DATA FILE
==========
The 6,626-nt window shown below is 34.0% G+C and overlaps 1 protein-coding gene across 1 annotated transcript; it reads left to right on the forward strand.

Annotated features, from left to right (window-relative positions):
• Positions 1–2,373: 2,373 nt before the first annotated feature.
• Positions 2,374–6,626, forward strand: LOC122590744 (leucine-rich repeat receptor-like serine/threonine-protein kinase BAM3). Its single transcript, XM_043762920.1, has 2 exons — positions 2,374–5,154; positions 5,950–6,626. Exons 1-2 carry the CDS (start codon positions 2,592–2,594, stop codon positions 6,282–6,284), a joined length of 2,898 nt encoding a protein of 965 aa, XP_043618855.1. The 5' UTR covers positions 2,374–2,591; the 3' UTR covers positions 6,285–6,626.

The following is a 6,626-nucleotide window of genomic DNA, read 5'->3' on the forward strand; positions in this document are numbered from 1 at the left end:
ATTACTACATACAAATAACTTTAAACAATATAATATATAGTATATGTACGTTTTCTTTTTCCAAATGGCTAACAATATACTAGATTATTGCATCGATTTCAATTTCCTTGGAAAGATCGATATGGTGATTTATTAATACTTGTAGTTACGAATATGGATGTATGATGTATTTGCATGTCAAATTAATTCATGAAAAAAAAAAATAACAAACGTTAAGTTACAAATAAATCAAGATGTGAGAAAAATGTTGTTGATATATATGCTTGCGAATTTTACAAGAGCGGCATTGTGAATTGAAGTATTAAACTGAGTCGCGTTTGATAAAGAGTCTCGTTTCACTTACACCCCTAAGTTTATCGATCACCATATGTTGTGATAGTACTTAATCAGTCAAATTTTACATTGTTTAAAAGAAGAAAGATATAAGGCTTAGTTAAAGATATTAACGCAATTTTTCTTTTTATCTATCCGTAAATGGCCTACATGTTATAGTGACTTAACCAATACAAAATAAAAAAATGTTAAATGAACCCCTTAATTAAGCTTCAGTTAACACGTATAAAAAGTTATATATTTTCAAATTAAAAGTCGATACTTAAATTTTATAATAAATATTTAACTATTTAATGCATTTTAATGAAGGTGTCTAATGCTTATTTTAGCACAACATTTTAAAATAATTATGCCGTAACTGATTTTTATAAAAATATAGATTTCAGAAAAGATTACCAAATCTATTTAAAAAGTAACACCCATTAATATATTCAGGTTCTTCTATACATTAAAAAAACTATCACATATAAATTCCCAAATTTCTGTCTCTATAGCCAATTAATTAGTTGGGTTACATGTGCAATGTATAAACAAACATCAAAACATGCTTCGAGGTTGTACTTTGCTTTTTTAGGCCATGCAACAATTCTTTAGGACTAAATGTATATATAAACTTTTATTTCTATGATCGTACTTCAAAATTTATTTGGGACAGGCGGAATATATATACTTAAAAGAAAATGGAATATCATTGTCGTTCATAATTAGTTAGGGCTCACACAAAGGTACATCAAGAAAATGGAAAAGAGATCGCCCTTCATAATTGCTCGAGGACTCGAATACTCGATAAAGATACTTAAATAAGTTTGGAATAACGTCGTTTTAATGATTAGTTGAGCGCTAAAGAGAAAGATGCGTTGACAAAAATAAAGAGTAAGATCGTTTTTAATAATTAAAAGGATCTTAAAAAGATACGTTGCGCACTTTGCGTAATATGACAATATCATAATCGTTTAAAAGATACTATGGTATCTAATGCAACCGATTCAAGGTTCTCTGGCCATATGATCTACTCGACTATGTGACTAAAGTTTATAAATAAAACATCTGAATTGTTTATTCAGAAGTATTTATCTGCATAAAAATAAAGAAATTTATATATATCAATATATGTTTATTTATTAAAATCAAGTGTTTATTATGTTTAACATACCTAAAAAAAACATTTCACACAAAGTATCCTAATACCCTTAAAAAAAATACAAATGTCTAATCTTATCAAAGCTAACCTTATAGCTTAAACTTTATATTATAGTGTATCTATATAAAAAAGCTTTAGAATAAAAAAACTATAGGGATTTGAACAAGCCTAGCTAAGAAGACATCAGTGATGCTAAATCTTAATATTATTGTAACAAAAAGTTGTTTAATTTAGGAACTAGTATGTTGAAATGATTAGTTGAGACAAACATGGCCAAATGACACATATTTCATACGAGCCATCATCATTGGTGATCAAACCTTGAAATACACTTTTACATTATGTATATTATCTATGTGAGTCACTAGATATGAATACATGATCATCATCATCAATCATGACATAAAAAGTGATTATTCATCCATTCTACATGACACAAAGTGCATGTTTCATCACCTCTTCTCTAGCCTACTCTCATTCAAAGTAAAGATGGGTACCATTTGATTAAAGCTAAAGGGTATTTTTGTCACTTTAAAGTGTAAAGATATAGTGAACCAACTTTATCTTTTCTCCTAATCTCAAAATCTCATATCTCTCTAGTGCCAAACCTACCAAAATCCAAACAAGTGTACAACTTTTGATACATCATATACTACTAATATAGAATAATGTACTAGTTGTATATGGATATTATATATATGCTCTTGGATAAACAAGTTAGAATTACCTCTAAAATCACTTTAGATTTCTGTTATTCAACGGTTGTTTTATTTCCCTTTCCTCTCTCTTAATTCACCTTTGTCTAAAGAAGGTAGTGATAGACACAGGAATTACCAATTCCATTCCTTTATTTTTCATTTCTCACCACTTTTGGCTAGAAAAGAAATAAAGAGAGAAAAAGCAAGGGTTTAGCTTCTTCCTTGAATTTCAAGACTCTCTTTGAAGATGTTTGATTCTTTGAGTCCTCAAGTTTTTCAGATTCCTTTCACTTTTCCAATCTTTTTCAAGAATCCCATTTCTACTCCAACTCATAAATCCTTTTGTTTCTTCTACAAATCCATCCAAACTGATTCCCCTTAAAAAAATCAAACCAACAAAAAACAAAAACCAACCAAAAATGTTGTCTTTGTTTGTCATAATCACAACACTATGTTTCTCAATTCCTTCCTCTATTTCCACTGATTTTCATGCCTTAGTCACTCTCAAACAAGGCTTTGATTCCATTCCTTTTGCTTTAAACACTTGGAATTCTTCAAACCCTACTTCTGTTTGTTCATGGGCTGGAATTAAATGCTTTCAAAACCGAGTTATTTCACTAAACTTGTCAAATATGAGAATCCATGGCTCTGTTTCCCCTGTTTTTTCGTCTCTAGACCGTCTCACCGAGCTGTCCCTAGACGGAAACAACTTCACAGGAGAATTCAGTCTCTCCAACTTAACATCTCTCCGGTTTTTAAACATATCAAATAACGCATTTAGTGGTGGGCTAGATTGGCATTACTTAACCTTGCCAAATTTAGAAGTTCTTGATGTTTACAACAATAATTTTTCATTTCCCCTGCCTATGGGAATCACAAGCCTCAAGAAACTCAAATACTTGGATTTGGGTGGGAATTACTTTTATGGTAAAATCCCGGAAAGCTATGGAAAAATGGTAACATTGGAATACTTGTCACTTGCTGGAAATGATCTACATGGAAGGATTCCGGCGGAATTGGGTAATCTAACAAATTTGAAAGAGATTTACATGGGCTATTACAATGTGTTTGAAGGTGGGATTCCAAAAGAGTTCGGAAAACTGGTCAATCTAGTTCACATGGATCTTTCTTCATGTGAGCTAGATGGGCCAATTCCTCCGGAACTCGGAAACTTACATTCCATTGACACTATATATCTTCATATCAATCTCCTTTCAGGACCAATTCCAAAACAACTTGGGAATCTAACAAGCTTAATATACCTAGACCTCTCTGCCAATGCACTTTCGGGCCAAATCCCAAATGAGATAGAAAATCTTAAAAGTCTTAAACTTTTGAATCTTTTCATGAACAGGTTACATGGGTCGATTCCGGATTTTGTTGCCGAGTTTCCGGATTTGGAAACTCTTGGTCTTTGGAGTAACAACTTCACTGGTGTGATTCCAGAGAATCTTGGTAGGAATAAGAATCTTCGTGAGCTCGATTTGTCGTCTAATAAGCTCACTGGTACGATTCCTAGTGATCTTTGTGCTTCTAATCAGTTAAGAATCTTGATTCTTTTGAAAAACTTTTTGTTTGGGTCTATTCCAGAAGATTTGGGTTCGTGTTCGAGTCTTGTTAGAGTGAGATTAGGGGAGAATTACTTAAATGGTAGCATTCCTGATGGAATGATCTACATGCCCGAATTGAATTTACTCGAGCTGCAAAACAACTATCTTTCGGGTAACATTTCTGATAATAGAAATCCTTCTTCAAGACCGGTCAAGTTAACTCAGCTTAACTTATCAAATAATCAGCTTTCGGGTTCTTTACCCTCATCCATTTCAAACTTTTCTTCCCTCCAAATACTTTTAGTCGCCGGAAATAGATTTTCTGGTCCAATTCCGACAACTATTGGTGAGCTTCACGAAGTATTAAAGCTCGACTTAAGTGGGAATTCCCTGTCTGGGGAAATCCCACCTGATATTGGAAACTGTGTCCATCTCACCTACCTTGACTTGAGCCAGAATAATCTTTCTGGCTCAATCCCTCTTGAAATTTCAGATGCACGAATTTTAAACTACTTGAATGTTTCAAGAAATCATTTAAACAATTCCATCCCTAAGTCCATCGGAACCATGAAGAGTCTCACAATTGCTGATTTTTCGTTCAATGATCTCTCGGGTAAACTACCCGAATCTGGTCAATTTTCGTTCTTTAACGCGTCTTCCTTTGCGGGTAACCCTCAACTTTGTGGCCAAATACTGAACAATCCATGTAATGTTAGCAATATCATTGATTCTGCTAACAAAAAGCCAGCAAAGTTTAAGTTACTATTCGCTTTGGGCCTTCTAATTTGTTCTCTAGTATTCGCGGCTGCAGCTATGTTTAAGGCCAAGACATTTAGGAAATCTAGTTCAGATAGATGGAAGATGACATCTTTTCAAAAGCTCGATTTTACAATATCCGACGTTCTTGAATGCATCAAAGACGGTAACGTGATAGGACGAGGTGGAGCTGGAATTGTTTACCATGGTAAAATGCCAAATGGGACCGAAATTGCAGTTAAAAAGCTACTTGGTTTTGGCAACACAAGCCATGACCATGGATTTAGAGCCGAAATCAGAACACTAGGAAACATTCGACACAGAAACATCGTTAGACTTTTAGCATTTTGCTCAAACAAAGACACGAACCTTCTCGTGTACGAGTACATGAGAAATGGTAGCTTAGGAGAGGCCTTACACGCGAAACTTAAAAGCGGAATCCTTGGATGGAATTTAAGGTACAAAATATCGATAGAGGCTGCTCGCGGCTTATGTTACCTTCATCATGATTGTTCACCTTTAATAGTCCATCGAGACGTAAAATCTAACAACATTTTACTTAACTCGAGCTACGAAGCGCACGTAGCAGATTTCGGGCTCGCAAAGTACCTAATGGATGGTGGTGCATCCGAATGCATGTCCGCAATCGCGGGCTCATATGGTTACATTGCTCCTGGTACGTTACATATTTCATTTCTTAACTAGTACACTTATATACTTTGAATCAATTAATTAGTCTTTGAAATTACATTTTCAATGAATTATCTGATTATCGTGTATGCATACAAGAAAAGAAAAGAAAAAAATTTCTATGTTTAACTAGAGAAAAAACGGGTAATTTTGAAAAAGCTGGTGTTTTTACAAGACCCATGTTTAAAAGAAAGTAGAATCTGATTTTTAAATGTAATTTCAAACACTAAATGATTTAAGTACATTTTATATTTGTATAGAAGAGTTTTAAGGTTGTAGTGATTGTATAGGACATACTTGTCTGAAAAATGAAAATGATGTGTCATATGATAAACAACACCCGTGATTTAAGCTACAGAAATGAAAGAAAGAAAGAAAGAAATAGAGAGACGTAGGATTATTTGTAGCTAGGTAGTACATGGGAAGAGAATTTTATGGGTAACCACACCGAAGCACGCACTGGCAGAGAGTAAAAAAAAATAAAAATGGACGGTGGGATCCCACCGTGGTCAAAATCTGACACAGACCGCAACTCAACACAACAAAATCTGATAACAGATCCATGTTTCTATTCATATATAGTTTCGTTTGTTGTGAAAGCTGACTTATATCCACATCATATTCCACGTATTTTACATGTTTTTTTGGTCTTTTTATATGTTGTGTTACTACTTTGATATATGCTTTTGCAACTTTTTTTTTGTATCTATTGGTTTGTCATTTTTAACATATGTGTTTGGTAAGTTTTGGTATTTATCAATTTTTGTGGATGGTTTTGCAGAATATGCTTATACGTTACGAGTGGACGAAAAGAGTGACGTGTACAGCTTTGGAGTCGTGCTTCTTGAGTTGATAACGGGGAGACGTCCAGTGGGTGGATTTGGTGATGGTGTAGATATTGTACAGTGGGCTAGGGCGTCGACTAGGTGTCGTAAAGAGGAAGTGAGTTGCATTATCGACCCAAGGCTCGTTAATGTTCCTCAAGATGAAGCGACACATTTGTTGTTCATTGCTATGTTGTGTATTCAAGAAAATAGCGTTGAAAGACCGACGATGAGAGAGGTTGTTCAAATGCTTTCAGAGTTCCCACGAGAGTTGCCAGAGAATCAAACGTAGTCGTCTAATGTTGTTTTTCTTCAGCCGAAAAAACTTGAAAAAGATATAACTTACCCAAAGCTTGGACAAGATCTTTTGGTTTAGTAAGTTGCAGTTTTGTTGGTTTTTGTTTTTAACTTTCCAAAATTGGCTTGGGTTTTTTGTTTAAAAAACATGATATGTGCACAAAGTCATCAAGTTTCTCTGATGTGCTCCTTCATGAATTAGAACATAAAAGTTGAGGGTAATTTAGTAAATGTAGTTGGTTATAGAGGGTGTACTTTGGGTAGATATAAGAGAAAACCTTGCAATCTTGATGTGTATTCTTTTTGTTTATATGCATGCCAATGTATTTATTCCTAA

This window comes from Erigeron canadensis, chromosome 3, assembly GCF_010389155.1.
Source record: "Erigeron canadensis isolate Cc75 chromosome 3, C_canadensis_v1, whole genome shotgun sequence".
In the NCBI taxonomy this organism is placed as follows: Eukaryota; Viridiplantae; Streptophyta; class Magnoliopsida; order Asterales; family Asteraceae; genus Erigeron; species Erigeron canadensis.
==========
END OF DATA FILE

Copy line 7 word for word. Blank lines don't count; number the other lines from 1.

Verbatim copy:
This window comes from Erigeron canadensis, chromosome 3, assembly GCF_010389155.1.